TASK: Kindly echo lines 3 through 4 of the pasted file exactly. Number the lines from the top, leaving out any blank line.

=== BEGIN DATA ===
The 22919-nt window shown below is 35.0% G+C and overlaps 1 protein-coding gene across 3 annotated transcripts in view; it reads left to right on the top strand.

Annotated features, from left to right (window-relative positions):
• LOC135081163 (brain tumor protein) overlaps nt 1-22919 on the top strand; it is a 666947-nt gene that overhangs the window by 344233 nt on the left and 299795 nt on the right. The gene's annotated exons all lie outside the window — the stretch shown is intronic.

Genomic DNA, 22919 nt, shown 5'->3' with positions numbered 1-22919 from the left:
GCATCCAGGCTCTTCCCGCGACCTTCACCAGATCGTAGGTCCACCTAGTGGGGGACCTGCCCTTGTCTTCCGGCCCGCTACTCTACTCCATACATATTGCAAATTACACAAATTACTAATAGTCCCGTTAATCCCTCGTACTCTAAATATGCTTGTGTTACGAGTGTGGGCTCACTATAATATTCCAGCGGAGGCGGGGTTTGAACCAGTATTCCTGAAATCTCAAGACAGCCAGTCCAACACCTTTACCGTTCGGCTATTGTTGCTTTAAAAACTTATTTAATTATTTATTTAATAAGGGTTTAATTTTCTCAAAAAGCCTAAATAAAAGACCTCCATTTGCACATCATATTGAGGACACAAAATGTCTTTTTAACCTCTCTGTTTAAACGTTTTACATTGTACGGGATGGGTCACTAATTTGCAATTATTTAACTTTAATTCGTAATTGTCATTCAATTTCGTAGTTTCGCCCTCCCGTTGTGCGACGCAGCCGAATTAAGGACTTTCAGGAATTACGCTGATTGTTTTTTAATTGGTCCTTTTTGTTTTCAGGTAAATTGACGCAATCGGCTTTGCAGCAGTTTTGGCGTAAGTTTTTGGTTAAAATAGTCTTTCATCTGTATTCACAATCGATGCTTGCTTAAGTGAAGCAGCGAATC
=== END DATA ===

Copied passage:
• LOC135081163 (brain tumor protein) overlaps nt 1-22919 on the top strand; it is a 666947-nt gene that overhangs the window by 344233 nt on the left and 299795 nt on the right. The gene's annotated exons all lie outside the window — the stretch shown is intronic.

Genomic DNA, 22919 nt, shown 5'->3' with positions numbered 1-22919 from the left: